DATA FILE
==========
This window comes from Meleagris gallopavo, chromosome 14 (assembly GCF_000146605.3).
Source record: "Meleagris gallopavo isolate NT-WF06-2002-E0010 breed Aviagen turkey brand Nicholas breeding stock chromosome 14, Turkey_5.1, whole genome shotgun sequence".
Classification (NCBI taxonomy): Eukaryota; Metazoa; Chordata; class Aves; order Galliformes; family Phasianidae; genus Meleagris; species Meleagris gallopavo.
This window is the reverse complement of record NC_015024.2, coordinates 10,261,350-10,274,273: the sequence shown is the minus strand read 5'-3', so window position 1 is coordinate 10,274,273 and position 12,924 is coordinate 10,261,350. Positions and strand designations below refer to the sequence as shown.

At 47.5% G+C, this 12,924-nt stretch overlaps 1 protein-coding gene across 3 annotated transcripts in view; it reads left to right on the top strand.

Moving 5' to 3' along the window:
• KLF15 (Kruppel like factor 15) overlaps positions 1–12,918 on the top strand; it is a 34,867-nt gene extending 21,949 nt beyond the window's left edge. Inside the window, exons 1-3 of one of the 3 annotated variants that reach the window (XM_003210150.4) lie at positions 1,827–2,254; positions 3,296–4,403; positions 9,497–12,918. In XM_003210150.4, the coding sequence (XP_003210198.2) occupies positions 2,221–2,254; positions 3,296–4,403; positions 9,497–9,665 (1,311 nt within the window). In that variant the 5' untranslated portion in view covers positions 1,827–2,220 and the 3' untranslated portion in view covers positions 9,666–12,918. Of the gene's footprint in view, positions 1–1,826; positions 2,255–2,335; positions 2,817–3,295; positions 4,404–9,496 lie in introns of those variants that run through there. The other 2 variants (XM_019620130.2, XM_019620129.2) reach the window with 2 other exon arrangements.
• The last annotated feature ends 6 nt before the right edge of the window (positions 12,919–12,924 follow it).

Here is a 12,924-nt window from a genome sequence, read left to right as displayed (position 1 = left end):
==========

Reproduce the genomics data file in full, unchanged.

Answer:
This window comes from Meleagris gallopavo, chromosome 14 (assembly GCF_000146605.3).
Source record: "Meleagris gallopavo isolate NT-WF06-2002-E0010 breed Aviagen turkey brand Nicholas breeding stock chromosome 14, Turkey_5.1, whole genome shotgun sequence".
Classification (NCBI taxonomy): Eukaryota; Metazoa; Chordata; class Aves; order Galliformes; family Phasianidae; genus Meleagris; species Meleagris gallopavo.
This window is the reverse complement of record NC_015024.2, coordinates 10,261,350-10,274,273: the sequence shown is the minus strand read 5'-3', so window position 1 is coordinate 10,274,273 and position 12,924 is coordinate 10,261,350. Positions and strand designations below refer to the sequence as shown.

At 47.5% G+C, this 12,924-nt stretch overlaps 1 protein-coding gene across 3 annotated transcripts in view; it reads left to right on the top strand.

Moving 5' to 3' along the window:
• KLF15 (Kruppel like factor 15) overlaps positions 1–12,918 on the top strand; it is a 34,867-nt gene extending 21,949 nt beyond the window's left edge. Inside the window, exons 1-3 of one of the 3 annotated variants that reach the window (XM_003210150.4) lie at positions 1,827–2,254; positions 3,296–4,403; positions 9,497–12,918. In XM_003210150.4, the coding sequence (XP_003210198.2) occupies positions 2,221–2,254; positions 3,296–4,403; positions 9,497–9,665 (1,311 nt within the window). In that variant the 5' untranslated portion in view covers positions 1,827–2,220 and the 3' untranslated portion in view covers positions 9,666–12,918. Of the gene's footprint in view, positions 1–1,826; positions 2,255–2,335; positions 2,817–3,295; positions 4,404–9,496 lie in introns of those variants that run through there. The other 2 variants (XM_019620130.2, XM_019620129.2) reach the window with 2 other exon arrangements.
• The last annotated feature ends 6 nt before the right edge of the window (positions 12,919–12,924 follow it).

Here is a 12,924-nt window from a genome sequence, read left to right as displayed (position 1 = left end):